Almost everyone has an opinion on the best format and what to include in a resume. In the end, there are five basic areas to pay attention to that will allow you to hit on the most critical aspects of a resume and get it as close to “perfect” as possible.
Here are five ways to make your resume stand out from the competition.
Respond Directly to the Job Description
Hiring managers have specific ideas about what skills and experiences candidates need to do well in open positions, and your resume should mirror the description they’ve included in their listings or ads, says Mark Slack, a career adviser at Resume Genius.
“In a sea of bland candidates, the most captivating resume is the one that seems to match all of their requirements, including necessary technical skills, work experiences, and degrees, certifications, or licenses,” he says. “If your previous work experience is not relevant to the job description, you will need to get creative and frame your current skill set as being transferable into a new role.”
Describe Accomplishments, Not Responsibilities
Joseph Terach, CEO of Resume Deli, gives the example of a pizza delivery person: It’s not enough to say you deliver pizzas because that’s what you’re supposed to do. “The question is: are you good at it? Or, did you deliver pizzas late, cold and in a crushed box to the wrong address?”
Instead of regurgitating your job description, focus on the accomplishments you’ve made while living up to that description. Describe the ways you’ve excelled in your profession and have gone above and beyond.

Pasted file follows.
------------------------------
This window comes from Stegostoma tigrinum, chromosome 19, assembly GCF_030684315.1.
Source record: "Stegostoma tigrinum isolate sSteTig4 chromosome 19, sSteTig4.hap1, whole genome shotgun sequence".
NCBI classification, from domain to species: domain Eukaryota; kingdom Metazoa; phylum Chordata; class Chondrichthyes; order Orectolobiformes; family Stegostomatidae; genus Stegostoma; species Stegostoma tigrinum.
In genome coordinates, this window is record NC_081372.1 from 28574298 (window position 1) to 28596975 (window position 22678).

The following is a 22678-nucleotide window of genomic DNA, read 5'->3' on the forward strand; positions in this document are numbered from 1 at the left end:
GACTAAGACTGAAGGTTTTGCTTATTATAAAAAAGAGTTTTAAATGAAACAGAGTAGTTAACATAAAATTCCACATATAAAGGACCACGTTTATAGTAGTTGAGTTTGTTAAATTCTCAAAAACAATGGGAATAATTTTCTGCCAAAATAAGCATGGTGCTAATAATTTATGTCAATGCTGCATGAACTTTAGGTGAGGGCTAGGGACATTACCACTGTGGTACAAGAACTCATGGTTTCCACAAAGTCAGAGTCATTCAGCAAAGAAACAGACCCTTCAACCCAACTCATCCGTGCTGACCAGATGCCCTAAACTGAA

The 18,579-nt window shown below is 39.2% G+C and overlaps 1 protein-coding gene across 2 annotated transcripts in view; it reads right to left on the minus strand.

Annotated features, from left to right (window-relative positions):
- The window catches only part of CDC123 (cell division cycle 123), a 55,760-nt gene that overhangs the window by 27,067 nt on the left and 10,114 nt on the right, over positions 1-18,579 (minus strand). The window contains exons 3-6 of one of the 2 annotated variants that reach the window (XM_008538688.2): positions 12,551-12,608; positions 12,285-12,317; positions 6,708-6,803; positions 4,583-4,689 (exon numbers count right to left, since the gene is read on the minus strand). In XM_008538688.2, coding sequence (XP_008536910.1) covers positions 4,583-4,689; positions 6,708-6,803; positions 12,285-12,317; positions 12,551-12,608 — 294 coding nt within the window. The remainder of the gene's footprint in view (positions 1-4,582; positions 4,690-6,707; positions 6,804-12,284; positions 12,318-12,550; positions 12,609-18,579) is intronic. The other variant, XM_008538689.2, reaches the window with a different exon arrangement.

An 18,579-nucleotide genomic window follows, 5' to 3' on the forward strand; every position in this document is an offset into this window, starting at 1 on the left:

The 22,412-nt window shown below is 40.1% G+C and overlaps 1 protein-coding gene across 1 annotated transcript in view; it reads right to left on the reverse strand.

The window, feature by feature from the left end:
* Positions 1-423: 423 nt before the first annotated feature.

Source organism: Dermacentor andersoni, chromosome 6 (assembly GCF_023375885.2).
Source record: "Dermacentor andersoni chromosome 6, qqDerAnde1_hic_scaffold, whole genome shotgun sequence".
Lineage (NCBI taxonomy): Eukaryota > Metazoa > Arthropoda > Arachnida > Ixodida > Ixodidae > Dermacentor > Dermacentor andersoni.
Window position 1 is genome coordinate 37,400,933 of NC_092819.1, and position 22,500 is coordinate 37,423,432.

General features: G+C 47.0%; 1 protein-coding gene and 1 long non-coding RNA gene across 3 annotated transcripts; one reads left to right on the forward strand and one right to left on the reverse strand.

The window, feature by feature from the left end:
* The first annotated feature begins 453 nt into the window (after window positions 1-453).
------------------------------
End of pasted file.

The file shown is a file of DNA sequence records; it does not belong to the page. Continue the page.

Quantify Your Accomplishments
“There’s no better way to describe your accomplishments than with cold hard numbers,” says Slack. For instance: “How much product did you sell monthly? How much money did you save your company due to your efforts? What was the size of the budget you managed? How many people did you train or manage?”
Putting a number on the work you do gives hiring managers an idea of how you might fit into an organization. “If you can quantify any of your job descriptions, do so,” he says. “It will give the hiring manager a much clearer image of your skills and abilities and definitely help you get on the shortlist for an interview.”
Use the Summary Section for Distinguishing Details
If you include a summary statement on your resume, remember it occupies the most valuable spot — front and center, Terach says. “So many job-seekers waste it on self-descriptors, such as ‘creative,’ ‘results-driven,’ and ‘excellent communicator,’” he says. “Guess what? If you need to label yourself an excellent communicator, then you’re probably not one.” Instead, drop the generics and use the summary section to provide details of your achievements.
Ignore Irrelevant Information
Knowing what to leave off your resume can be as important as knowing what to put on it. You might think it’s a good idea to include as much information as possible to pad a weaker resume, but this approach can backfire.
Including irrelevant jobs or extraneous accomplishments from relevant jobs tells your potential employer that you don’t understand what they’re looking for, Terach says. “Don’t make your target reader fish through a bunch of noise to find what’s really important to her because she won’t. She’ll assume that you don’t get it and move on.”